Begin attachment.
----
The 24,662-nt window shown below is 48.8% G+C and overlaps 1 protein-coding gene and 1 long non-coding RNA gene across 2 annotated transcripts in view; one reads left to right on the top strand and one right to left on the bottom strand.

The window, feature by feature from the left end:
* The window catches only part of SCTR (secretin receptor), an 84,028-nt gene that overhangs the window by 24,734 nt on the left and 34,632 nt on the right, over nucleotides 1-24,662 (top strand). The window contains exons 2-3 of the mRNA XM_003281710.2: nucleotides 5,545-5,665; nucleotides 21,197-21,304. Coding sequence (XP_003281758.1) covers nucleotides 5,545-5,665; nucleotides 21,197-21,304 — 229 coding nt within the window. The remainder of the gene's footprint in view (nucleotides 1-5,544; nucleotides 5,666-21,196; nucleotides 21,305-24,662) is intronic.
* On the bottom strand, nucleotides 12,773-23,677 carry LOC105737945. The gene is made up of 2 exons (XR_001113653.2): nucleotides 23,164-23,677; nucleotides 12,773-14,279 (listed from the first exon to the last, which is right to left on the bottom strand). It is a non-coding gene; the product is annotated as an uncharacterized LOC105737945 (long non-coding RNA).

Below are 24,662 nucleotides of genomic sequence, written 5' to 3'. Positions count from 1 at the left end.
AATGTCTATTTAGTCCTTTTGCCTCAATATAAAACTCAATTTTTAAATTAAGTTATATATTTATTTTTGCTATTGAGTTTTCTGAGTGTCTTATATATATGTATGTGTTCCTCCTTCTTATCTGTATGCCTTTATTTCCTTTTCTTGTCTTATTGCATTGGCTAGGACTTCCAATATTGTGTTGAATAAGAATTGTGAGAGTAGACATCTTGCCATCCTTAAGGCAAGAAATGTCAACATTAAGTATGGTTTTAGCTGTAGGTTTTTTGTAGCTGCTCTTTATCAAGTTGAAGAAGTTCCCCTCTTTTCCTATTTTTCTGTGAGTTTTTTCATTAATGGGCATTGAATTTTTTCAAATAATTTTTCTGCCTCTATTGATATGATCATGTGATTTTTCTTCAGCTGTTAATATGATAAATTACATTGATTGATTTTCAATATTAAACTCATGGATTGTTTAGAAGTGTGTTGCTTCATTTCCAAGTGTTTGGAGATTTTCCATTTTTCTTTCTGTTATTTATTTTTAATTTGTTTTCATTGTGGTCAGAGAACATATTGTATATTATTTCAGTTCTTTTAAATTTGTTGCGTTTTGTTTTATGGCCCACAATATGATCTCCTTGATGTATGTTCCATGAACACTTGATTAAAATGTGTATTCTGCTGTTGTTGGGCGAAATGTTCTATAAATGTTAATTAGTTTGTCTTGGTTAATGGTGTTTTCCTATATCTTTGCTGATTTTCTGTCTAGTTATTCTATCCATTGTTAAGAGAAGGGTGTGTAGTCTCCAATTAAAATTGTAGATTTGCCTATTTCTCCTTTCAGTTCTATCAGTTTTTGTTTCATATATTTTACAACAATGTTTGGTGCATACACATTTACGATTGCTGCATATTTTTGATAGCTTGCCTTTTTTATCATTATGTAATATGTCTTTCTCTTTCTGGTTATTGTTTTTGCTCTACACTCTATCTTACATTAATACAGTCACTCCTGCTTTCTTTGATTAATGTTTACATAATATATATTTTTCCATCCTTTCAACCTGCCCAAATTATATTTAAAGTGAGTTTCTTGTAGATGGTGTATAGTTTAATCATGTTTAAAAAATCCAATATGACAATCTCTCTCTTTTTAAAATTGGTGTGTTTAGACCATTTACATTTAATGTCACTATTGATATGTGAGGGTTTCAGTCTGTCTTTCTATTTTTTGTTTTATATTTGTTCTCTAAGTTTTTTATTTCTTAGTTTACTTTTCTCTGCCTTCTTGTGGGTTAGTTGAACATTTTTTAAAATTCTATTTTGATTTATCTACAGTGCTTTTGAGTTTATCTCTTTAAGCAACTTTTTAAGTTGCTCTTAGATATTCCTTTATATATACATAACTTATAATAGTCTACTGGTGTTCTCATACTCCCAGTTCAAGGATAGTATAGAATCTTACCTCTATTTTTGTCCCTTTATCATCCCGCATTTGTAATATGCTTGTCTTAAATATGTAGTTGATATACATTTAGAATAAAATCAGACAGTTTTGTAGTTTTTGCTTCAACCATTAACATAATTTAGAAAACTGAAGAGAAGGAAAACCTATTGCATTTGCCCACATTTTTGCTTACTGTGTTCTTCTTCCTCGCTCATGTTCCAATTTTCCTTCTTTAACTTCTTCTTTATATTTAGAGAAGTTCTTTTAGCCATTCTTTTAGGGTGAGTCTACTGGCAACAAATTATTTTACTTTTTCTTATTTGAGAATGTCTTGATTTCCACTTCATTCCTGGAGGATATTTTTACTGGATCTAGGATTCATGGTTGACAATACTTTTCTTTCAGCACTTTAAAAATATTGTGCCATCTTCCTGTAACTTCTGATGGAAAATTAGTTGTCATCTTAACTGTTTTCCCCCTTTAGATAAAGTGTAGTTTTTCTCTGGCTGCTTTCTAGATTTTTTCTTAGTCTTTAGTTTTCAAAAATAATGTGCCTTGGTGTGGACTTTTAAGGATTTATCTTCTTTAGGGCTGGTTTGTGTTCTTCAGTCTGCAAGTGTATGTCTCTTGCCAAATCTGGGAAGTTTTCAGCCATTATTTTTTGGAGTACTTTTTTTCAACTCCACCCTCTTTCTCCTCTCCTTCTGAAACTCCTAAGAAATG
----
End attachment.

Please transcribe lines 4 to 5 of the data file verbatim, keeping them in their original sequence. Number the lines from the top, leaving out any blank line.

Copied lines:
* On the bottom strand, nucleotides 12,773-23,677 carry LOC105737945. The gene is made up of 2 exons (XR_001113653.2): nucleotides 23,164-23,677; nucleotides 12,773-14,279 (listed from the first exon to the last, which is right to left on the bottom strand). It is a non-coding gene; the product is annotated as an uncharacterized LOC105737945 (long non-coding RNA).

Below are 24,662 nucleotides of genomic sequence, written 5' to 3'. Positions count from 1 at the left end.